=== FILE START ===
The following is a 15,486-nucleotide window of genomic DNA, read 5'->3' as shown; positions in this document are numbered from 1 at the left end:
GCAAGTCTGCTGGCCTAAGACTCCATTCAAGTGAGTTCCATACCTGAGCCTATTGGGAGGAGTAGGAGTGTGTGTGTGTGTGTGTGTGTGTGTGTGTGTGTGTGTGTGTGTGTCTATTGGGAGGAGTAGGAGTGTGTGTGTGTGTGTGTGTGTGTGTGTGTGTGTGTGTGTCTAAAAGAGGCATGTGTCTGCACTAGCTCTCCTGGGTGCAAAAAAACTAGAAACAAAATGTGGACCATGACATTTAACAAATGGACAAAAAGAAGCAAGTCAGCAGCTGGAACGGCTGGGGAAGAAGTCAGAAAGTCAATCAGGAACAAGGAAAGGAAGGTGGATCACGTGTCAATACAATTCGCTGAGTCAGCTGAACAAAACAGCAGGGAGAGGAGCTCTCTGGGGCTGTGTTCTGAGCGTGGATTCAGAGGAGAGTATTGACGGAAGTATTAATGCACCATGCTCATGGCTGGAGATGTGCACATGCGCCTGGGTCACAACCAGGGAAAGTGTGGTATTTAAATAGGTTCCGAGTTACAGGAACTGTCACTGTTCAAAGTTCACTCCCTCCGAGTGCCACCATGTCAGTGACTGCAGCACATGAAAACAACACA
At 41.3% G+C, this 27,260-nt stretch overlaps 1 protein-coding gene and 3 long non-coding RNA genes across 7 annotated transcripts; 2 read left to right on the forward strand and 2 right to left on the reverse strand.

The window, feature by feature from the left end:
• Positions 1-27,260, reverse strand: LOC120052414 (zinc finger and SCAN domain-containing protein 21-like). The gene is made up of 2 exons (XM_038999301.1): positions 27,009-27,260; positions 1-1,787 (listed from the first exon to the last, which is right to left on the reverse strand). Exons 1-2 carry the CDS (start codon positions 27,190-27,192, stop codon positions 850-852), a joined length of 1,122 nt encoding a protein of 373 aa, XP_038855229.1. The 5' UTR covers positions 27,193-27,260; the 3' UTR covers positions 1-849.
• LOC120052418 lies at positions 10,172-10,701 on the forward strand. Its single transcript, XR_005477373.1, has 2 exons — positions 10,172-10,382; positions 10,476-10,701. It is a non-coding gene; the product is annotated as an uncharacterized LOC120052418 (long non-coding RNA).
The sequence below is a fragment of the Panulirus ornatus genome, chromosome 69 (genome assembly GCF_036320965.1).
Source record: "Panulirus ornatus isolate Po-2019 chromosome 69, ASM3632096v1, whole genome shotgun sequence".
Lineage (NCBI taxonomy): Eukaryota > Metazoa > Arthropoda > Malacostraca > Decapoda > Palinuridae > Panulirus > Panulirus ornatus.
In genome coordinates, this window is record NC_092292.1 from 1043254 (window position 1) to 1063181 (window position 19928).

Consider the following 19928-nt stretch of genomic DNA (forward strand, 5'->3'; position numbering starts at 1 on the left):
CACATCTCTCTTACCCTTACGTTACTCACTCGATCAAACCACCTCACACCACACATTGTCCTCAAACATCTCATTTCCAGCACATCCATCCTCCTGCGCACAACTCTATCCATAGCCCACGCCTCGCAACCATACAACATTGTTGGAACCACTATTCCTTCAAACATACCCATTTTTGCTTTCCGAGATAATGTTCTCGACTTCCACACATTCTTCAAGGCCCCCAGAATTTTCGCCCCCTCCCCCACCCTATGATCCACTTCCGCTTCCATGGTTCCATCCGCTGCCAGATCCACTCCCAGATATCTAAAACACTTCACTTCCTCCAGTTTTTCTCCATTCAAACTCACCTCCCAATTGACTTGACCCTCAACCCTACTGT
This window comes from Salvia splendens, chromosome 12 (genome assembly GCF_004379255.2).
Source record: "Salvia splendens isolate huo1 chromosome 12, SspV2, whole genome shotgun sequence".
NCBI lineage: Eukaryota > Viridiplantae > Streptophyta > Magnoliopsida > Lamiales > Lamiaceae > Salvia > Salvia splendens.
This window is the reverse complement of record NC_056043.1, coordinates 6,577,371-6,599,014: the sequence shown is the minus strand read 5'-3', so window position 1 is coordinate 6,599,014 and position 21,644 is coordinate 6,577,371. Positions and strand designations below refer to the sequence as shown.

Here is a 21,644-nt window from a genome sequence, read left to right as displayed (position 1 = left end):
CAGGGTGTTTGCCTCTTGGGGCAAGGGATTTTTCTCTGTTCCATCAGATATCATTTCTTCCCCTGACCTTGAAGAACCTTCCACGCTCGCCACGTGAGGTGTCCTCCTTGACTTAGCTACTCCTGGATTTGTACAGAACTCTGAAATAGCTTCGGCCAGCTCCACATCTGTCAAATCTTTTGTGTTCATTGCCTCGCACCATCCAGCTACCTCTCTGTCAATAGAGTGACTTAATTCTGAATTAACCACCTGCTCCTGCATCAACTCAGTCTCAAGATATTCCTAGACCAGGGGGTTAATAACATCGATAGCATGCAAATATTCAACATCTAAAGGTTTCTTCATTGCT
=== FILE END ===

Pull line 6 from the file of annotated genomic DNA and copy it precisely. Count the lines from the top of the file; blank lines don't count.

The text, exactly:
• LOC120052418 lies at positions 10,172-10,701 on the forward strand. Its single transcript, XR_005477373.1, has 2 exons — positions 10,172-10,382; positions 10,476-10,701. It is a non-coding gene; the product is annotated as an uncharacterized LOC120052418 (long non-coding RNA).